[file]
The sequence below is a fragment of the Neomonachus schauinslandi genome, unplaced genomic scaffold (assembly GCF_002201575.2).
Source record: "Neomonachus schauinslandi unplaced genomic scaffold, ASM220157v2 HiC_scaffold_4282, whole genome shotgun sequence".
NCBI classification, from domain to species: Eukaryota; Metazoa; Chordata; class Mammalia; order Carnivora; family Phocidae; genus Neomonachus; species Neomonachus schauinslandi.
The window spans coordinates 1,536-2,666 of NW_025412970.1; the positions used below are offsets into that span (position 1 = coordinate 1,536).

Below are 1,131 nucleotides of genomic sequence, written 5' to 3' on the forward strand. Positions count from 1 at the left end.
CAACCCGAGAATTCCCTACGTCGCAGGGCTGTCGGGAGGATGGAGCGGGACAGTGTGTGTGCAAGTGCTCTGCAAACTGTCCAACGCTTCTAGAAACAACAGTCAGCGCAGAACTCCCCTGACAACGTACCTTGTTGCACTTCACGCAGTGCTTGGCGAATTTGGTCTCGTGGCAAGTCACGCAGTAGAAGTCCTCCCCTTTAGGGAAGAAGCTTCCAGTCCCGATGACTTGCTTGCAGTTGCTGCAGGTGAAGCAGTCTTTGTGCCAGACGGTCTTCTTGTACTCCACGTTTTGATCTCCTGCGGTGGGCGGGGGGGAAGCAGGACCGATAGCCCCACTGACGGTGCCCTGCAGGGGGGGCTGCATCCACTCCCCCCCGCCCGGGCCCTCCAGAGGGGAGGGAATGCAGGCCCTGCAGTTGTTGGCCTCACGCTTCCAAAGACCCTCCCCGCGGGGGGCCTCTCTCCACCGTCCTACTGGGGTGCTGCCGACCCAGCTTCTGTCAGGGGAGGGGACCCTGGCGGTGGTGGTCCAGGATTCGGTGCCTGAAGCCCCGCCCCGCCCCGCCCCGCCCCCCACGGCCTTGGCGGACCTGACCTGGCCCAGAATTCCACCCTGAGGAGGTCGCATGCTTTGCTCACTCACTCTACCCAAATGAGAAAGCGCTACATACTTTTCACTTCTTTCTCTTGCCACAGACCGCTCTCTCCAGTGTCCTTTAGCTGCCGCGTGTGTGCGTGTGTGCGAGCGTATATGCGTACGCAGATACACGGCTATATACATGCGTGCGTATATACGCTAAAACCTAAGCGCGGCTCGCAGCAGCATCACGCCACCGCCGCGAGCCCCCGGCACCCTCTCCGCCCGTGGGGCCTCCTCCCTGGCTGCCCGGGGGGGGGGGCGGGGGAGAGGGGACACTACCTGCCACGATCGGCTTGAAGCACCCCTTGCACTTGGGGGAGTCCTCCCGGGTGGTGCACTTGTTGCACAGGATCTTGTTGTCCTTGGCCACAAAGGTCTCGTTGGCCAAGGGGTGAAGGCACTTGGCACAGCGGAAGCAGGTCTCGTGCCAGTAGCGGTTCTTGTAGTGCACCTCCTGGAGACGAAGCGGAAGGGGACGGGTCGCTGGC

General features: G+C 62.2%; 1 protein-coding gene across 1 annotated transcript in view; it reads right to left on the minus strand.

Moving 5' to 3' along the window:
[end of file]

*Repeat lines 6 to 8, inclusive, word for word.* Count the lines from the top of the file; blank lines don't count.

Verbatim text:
CAACCCGAGAATTCCCTACGTCGCAGGGCTGTCGGGAGGATGGAGCGGGACAGTGTGTGTGCAAGTGCTCTGCAAACTGTCCAACGCTTCTAGAAACAACAGTCAGCGCAGAACTCCCCTGACAACGTACCTTGTTGCACTTCACGCAGTGCTTGGCGAATTTGGTCTCGTGGCAAGTCACGCAGTAGAAGTCCTCCCCTTTAGGGAAGAAGCTTCCAGTCCCGATGACTTGCTTGCAGTTGCTGCAGGTGAAGCAGTCTTTGTGCCAGACGGTCTTCTTGTACTCCACGTTTTGATCTCCTGCGGTGGGCGGGGGGGAAGCAGGACCGATAGCCCCACTGACGGTGCCCTGCAGGGGGGGCTGCATCCACTCCCCCCCGCCCGGGCCCTCCAGAGGGGAGGGAATGCAGGCCCTGCAGTTGTTGGCCTCACGCTTCCAAAGACCCTCCCCGCGGGGGGCCTCTCTCCACCGTCCTACTGGGGTGCTGCCGACCCAGCTTCTGTCAGGGGAGGGGACCCTGGCGGTGGTGGTCCAGGATTCGGTGCCTGAAGCCCCGCCCCGCCCCGCCCCGCCCCCCACGGCCTTGGCGGACCTGACCTGGCCCAGAATTCCACCCTGAGGAGGTCGCATGCTTTGCTCACTCACTCTACCCAAATGAGAAAGCGCTACATACTTTTCACTTCTTTCTCTTGCCACAGACCGCTCTCTCCAGTGTCCTTTAGCTGCCGCGTGTGTGCGTGTGTGCGAGCGTATATGCGTACGCAGATACACGGCTATATACATGCGTGCGTATATACGCTAAAACCTAAGCGCGGCTCGCAGCAGCATCACGCCACCGCCGCGAGCCCCCGGCACCCTCTCCGCCCGTGGGGCCTCCTCCCTGGCTGCCCGGGGGGGGGGGCGGGGGAGAGGGGACACTACCTGCCACGATCGGCTTGAAGCACCCCTTGCACTTGGGGGAGTCCTCCCGGGTGGTGCACTTGTTGCACAGGATCTTGTTGTCCTTGGCCACAAAGGTCTCGTTGGCCAAGGGGTGAAGGCACTTGGCACAGCGGAAGCAGGTCTCGTGCCAGTAGCGGTTCTTGTAGTGCACCTCCTGGAGACGAAGCGGAAGGGGACGGGTCGCTGGC

General features: G+C 62.2%; 1 protein-coding gene across 1 annotated transcript in view; it reads right to left on the minus strand.

Moving 5' to 3' along the window: